The ACA's 'comprehensive' long-term care failure
Staff Writer Tim Mullaney
There's been a lot of talk lately about what constitutes “comprehensive” health insurance coverage — and long-term care notably has not been part of this national conversation.
The heated debate stems from President Obama's claim that, under the Affordable Care Act, people would not be kicked off insurance policies they liked. Last week, the president apologized for making that promise, in light of the fact that millions of people recently have received cancelation notices from their insurers. The issue: Their plans weren't up to snuff, as defined by the ACA.
The healthcare reform law seeks to ensure that each plan bought by individuals meets a certain quality threshold. This means they include benefits deemed “essential,” such as habilitative services, prescription coverage, pediatric care and maternity/newborn care.
While the plan cancelations provoked a wide range of responses, one aspect of the ensuing furor has been a heightened scrutiny of these essential benefits. People are asking just how essential some of them are. Maternity care, for example. An expert on NPR fielded a question from listeners about why they should be on a plan covering maternity costs, when they are senior citizens and their children are grown. They would never use this benefit.
The expert — Karen Pollitz, senior fellow at the Kaiser Family Foundation — responded that the basic principle of insurance is buying in to cover risks and lower costs for a whole group of people.
“Maybe I don't want to buy a policy that's going to cover prostate cancer even though I'm never going to have that,” she said, making a point about why policies need a certain level of blanket protection. “So the policy takes care of people and all of the conditions that can happen to people, and we all kick in a premium so that there will be enough to take care of any one of our conditions when they arise.”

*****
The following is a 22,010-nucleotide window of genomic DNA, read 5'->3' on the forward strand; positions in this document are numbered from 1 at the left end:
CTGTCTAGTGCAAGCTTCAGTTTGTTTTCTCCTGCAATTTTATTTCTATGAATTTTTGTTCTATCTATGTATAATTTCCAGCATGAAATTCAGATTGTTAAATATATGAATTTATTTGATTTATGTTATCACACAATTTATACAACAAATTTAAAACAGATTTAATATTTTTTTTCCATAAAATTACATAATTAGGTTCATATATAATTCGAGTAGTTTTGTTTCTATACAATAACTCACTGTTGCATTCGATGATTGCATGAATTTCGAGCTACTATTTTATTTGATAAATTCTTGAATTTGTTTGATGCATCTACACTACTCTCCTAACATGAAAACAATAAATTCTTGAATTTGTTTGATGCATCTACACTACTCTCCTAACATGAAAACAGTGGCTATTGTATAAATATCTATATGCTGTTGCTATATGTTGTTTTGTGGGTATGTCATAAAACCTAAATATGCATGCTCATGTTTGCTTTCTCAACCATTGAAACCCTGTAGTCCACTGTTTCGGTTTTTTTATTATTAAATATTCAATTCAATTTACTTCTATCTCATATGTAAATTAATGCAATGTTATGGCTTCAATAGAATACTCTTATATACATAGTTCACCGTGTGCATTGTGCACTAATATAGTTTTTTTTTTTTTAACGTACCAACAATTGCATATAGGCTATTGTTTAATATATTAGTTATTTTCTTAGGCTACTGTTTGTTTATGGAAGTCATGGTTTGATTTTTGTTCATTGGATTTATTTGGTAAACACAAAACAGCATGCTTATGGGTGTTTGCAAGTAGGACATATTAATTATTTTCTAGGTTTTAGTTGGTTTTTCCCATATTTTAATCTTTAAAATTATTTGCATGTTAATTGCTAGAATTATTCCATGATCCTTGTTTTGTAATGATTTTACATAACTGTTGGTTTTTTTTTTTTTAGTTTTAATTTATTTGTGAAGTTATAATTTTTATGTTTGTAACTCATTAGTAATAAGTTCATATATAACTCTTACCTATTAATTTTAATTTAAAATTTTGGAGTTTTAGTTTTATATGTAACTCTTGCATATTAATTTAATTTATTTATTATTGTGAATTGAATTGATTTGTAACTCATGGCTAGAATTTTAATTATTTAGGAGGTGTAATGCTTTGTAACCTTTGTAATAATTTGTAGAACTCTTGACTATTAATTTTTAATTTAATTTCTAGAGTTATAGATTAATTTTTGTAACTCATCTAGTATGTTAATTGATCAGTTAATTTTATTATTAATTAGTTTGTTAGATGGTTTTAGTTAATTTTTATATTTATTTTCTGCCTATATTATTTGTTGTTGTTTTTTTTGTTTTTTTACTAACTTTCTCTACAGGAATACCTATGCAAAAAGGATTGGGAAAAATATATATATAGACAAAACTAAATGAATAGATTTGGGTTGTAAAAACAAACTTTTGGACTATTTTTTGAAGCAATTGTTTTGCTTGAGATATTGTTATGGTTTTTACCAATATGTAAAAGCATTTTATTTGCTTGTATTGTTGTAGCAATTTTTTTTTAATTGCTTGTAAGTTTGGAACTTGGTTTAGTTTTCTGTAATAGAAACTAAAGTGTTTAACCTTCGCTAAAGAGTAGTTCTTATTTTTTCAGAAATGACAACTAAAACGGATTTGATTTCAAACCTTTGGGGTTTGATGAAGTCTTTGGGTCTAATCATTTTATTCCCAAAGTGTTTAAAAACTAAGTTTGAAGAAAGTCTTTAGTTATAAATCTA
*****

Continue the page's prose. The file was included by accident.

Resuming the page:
I wish that a senior had actually been on the line with Pollitz and had asked this follow-up question: That's all well and good, but if I'm kicking in for other beneficiaries' pediatric and maternity care, shouldn't my prospective long-term care needs also be covered? Why isn't this one of the essential benefits?
If more people would ask questions like this, it would put increased and much-needed pressure on policymakers and insurance companies to really tackle the issue of long-term care financing. They're clearly not going to do so otherwise. Not any time soon, at least. Democrats obviously aren't going to open the LTC can of worms as they're scrambling to get the healthcare reform implemented; or perhaps I should say they aren't going to re-open this can of worms, which they tried to address initially in the CLASS Act, an ill-conceived ACA component lopped off the law with little ceremony. The White House has not followed up on the report from the Congressional Long-Term Care Commission, established when CLASS got the ax. (To be fair, even the commissioners could not agree on financing-related recommendations.) And Republicans are making political hay with the catastrophic rollout but seem to have adopted a wait-and-see approach and aren't pushing any concrete Obamacare alternatives. (See what GOP Sen. Kelly Ayotte of New Hampshire told David Gregory on Sunday's “Meet the Press.”)
While the topic of the long-term care payment system stays on the back burner, it only grows closer to the boiling point — last week, two major insurers announced significant premium increases for LTC policyholders. And it stands to reason that policymakers should be able to stake out a plan here. Liberals ought to be moved by their desire to see universal, comprehensive coverage. Conservatives ought to be appalled by the proportion of public dollars going toward long-term care; the single-payer system is all but a reality in this realm, in which about two-thirds of skilled nursing residents are paid for by Medicaid. But, if we've learned anything from recent events, leaders in Washington are not motivated by reason these days.
So it likely will be up to citizens to demand action. That there hasn't already been a groundswell could be because people are just so confused about how long-term care is paid for. This could be changing, as more people become caregivers for family and friends or otherwise interact with long-term care infrastructure. But, as prominent leaders in the field have noted, raising public awareness should be a top goal.
One of the nation's largest long-term care provider associations is launching a campaign to boost community engagement in long-term care financing reform. This is laudable, but the effort will take time to gain momentum, and I believe the current moment presents a special window for drawing attention to this issue. The rocky start to the federal online insurance marketplace, the cancelation (or not) of plans and the constriction of Medicare Advantage networks mean that public discourse is right now focused, with remarkable intensity, on the nuts and bolts of health insurance.
I think it's a wasted opportunity if the LTC lobby and senior advocates don't join in this debate more forcefully than they have, even if it's just to point out the glaring, routine omission of long-term care from discussions of what a “comprehensive” health plan looks like.
Tim Mullaney is Staff Writer at McKnight's. Follow him @TimMullaneyLTC.